With newer technologies, this no longer holds true, and editioned prints and APs are now all of the same quality. Because print technology has evolved, and print-runs are largely consistent in quality, for some artists, the only difference between their main edition and their run of artist proofs will be in the little ‘AP’ annotation - and the price. Artist proofs are still generally more valuable, because of their exclusivity.
Artist Proofs have been shown to fetch remarkably high prices when sold on the art market, especially compared to limited editions.
The top prices ever achieved by Artist Proofs were, unsurprisingly, for two versions of Banksy’s Girl With Balloon. An AP of Girl With Balloon (Gold) was sold at Sotheby’s London on 25 March 2021 for £1.1 million, while a year before, on 23 September 2020, Christie’s London sold Girl With Balloon (Purple) for £791,250, almost doubling the top price achieved by the limited edition of the same print, which sold at Christie’s London for £475,000 on 1 April 2021.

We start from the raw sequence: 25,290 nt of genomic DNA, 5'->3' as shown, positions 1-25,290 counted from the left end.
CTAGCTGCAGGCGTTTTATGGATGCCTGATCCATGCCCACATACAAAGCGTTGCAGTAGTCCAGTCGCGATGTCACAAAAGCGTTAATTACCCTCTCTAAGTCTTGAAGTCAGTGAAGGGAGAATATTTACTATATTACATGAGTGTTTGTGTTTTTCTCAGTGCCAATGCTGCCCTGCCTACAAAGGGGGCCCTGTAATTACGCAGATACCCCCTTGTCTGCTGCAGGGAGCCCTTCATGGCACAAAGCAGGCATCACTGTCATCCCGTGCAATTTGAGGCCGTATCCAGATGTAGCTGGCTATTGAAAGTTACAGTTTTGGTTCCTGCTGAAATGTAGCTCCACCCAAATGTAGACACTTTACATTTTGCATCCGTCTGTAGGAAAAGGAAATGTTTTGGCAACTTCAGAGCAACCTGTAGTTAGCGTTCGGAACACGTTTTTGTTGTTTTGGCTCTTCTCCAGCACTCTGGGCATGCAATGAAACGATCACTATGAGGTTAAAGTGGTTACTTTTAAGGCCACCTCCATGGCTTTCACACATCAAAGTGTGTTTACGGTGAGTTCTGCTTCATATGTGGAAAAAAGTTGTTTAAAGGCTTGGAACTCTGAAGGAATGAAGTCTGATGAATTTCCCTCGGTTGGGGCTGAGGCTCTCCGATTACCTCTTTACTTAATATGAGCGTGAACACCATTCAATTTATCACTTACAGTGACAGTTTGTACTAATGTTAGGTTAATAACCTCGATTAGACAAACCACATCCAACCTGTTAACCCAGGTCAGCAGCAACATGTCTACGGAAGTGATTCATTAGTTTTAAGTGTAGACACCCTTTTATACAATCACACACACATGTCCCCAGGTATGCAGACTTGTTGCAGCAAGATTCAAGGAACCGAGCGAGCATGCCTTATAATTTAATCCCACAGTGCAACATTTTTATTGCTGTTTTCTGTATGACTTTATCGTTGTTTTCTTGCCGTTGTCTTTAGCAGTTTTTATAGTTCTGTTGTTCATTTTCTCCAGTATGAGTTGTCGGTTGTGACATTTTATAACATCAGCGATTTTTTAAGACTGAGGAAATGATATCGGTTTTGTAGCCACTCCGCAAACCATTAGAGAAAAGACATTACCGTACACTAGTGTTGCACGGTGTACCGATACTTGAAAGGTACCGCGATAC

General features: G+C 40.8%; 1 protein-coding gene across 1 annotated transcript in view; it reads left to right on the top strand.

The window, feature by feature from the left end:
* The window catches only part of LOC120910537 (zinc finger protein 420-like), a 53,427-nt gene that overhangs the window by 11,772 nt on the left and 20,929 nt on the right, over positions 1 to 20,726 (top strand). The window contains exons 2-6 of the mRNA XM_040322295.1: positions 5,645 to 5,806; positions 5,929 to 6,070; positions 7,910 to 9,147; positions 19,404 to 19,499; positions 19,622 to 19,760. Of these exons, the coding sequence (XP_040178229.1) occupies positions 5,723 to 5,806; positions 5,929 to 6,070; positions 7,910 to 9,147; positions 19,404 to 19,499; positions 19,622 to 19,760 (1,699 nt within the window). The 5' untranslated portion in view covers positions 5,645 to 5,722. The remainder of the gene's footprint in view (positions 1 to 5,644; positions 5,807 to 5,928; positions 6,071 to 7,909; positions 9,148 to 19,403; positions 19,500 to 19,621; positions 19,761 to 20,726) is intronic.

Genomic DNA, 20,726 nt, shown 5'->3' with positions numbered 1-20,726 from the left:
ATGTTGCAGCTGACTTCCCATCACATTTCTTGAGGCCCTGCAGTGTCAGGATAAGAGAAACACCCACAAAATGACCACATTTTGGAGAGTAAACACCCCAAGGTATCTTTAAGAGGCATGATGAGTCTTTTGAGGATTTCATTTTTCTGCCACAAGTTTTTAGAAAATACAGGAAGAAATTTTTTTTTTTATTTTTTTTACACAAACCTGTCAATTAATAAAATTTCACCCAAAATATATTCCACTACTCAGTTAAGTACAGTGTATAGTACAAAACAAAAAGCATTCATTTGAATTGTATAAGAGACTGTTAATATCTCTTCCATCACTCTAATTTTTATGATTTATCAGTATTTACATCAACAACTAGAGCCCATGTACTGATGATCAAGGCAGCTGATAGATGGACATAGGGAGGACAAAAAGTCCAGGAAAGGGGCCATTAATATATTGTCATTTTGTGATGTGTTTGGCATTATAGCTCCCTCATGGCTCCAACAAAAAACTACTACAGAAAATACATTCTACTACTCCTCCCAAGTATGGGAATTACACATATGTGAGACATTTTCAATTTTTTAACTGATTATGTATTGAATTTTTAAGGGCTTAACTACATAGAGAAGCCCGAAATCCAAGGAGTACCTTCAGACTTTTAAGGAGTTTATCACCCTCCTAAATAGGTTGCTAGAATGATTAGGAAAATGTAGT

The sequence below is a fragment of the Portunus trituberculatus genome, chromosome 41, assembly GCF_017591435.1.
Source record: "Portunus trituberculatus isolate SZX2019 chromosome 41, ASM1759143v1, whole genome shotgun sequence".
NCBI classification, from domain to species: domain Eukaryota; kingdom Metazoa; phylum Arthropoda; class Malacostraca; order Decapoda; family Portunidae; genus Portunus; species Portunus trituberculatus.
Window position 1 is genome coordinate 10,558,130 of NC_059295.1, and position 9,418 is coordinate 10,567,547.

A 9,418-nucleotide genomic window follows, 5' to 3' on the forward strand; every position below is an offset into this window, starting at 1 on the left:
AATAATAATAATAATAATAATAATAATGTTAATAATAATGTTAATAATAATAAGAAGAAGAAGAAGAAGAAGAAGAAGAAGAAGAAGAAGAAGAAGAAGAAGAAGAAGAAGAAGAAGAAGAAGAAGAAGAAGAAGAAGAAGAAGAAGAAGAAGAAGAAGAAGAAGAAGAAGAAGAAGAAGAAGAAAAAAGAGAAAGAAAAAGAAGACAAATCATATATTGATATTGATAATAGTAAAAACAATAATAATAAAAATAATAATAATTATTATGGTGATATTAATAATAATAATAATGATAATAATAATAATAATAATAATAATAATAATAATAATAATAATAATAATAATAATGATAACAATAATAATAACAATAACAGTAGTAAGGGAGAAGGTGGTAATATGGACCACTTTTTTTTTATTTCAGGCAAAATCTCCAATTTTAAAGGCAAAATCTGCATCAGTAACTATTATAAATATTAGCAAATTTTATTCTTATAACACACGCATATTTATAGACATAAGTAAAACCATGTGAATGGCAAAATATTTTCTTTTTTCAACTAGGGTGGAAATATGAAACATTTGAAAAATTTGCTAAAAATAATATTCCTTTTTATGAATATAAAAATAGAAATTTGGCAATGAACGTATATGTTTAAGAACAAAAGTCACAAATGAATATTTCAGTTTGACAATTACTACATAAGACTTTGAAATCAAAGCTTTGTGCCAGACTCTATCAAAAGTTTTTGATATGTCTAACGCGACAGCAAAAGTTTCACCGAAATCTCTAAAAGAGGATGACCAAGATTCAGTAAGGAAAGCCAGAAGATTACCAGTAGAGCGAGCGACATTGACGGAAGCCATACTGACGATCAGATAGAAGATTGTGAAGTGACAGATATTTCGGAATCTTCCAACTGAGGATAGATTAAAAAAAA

After Banksy's performance, that of the other two top artists in the contemporary prints and multiples market, David Hockney and Damien Hirst, have followed similar trends. On 18 April 2019, Hockney’s An Image of Celia sold at Christie’s New York for £175,000, exactly double the top price ever paid for the limited edition of the same print, which fetched £87,500 at Phillips London on 24 January 2019.
In the case of Hirst’s market, Artist Proofs have accounted for some of the highest prices his prints have ever achieved. For example, his Mental Escapology sold for £112,500 on 18 September 2019 at Christie’s London, while his The Dead (30 works) sold at Sotheby’s London for £102,500 on 20 September 2018.